A site for Gen-X men, by Gen-X men, about the stuff in life that really matters.
The Arrow Logo - SVG
Oh no!
It looks like you aren't logged in to the Arrow community. Log in to get the best user experience, save your favorite articles and quotes, and follow our authors.
Don't have an Online Account? 

How to Start a Dad Band and Become a Rock God

You middle-aged guys with some free time on the weekends about to rock, we salute you.

Group of dads having a band jam session
Nate Ryan

I’m not in a bowling league. I’ve never played organized basketball at the YMCA. There are many reasons why I’m unlikely to ever join a company softball team (one of which is that I’m self-employed and the dogs in my home office are awful at sports).

But I am on a team. It’s called Math Emergency, and I’m the lead singer. We’re a dad band. 

We’ve played maybe half a dozen live shows and released one album, which has been downloaded tens of times. We practice nearly every Sunday night. We’ve been together for 10 years.

The band is my favorite hobby. It provides me with friendship, fun and an escape from all the work and hassle of daily life. It’s a more realized and less sad version of playing air guitar in front of a mirror with a tennis racket. 

I believe everyone should be in a band. I also know that most people don’t know how. I can help. Let’s get started.

Check the Garage

You’re going to be at a social gathering at someone’s house at some point. Maybe a backyard barbecue, graduation thing, a kid’s birthday party even. Once there, mingle a bit and then take a detour to the garage. 

You’re looking for a drum kit covered in a drop cloth. You’re looking for a Marshall amp in the corner. Maybe even some keyboards or a mic stand, if you’re lucky. That’s a sign of a dad who played music, stopped and then didn’t get rid of his gear. 

In other words, that’s your bandmate.

Aim Casual

Make your move on the dad, but gently. You don’t want to spook him. Tell him you spotted the gear in the garage and ask if he still plays. He will say no, not really, but there will be a spark of excitement flashing through his eyes. 

Tell him that you play or sing, and mention that you’ve been looking to get something casual together. Avoid using the word “band” (too much pressure) or “jam” (gross). Chances are he’ll guardedly return the interest, and you’re on your way.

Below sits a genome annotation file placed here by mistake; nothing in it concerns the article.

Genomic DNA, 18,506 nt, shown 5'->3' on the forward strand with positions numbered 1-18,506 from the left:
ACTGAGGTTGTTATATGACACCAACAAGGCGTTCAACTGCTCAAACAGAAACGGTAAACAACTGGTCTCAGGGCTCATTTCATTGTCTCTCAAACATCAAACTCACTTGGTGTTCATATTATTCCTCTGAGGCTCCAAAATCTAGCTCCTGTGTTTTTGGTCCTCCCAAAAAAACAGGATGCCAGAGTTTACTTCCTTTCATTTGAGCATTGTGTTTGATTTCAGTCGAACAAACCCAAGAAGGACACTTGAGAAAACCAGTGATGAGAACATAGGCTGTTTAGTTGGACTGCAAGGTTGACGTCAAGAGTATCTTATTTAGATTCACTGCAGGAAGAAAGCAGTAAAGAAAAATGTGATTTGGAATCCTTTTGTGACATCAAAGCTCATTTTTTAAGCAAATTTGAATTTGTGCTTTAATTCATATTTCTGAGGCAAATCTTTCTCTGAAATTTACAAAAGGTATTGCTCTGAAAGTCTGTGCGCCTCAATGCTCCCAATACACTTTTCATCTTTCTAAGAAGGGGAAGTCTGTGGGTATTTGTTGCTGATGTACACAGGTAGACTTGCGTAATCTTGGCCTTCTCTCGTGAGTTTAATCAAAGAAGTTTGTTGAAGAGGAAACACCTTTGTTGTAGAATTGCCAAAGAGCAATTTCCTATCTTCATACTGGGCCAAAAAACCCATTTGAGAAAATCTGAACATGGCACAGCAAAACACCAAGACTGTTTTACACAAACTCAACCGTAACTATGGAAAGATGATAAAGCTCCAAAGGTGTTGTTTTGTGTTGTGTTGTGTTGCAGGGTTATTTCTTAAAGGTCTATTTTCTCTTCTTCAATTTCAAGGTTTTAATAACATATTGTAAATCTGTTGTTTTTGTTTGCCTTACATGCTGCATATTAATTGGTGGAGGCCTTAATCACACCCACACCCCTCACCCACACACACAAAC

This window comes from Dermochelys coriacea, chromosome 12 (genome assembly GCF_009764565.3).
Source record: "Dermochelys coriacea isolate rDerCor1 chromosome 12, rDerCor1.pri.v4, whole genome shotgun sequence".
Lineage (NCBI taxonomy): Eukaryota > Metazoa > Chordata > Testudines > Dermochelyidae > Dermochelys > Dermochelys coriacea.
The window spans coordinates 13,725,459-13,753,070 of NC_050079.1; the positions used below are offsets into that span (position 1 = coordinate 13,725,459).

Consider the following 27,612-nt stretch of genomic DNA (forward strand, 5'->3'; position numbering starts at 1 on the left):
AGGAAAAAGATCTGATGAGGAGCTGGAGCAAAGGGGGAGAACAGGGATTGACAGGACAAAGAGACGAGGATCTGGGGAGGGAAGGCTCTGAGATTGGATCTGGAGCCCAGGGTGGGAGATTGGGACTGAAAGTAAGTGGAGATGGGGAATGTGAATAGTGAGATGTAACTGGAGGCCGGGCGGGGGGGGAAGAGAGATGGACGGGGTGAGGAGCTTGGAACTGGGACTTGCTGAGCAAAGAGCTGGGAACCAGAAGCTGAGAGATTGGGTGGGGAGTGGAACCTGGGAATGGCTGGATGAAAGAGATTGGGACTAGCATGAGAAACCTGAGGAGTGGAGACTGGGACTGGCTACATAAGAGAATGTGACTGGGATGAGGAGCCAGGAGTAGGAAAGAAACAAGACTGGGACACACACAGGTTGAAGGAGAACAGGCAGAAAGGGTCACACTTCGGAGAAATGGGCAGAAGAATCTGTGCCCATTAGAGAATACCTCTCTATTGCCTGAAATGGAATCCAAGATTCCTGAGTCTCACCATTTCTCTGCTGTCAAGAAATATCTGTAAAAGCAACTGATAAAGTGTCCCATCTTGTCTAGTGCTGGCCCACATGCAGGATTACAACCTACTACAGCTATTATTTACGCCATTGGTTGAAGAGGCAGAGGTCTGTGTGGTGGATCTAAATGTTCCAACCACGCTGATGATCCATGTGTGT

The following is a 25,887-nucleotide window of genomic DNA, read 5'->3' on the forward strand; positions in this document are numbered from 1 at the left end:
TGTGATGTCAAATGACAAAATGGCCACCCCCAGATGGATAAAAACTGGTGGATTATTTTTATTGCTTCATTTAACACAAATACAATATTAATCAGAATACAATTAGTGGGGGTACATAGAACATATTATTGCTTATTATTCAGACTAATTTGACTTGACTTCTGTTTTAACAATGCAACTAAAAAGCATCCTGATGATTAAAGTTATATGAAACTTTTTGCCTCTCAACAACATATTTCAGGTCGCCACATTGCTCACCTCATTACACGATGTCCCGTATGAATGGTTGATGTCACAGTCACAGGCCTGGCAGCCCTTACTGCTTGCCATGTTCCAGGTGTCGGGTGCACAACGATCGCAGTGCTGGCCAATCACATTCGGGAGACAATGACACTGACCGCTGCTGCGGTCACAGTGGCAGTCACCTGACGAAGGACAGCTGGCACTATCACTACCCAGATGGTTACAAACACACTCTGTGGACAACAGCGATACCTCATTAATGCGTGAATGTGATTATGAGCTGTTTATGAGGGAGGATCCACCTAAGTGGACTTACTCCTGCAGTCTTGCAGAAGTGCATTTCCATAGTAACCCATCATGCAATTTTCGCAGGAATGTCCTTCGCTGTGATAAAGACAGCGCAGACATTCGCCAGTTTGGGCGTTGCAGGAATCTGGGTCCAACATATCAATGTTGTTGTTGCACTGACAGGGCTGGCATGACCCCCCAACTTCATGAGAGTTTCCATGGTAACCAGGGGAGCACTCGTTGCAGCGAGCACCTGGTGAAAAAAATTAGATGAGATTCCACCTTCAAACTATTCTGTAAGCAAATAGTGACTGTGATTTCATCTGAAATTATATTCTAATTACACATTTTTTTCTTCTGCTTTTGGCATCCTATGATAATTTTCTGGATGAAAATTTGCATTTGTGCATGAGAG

In case he doesn’t, repeat step one.

Get Word Around

At this point, you’re secretly already a band. The White Stripes, Japandroids and The Carpenters are all two-person bands. But you are not as good as them, so you’ll need more people. 

Ask your one new bandmate if he knows anyone to fill out the lineup. Mention it at work or to friends. Word will circulate. People like to join things, and “being in a band” is a very common guy daydream, as it involves noise, a possibly antiquated sense of cool, and the lure of male friendship without the pressure of traditional socializing. 

The dads will find you. They will detect the musical pheromones you are emitting.

Designate a Practice Space

Ideally this will be the garage or basement of whoever in the band has the most indulgent family and tolerant neighbors. There are rented rehearsal spaces available in most cities, but then you’re paying money, and that pressure can get in your way. 

Start with Covers

You want to establish a common language and give everyone a chance to safely play out a fantasy. In my band, early period R.E.M. was a good place to connect. Except for our drummer, who connects most strongly to Rush because he’s a drummer and that’s the law. 

This will be an easy musical introduction to one another, and it will become apparent who is willing to do backing vocals and who is absolutely not.

Encourage Noodling and Follow the Noodling of Others

Original songs are harder to create and master than covers, and they are also the key to your dad band’s long-term longevity. It’s doubtful any dad will walk in with a fully realized demo recording of an idea, but it’s highly likely that the guitarist or bassist will fiddle with an original riff between songs. Give space for that and for others to join in. 

Once the riff seems to be following a discernible pattern, give it a name and, ideally, some kind of lyrics. You’ve written a song.

Book a Show

You can choose the ultra-casual route and go with the same backyard barbecue where this all got started. If you want to be a bit more professional, find a small nearby venue that has bands sometimes but not constantly. Contact them and let them know it’s a debut show and you have a lot of fans excited to come and spend money.

Keep the set relatively brief, and provide earplugs for the kids. Also provide understanding for the kids who do not wish to attend, since the idea of dad being in a band is mortifying.

Set Expectations Low. No, Lower. No, Even Lower Than That

A dad band will not make you a rock star. Thinking it will, even hoping it will, is a path to heartbreak. You are there to have fun. If you’ve formed a band, played together, written some original songs and played a show, you did it. You won. Good job.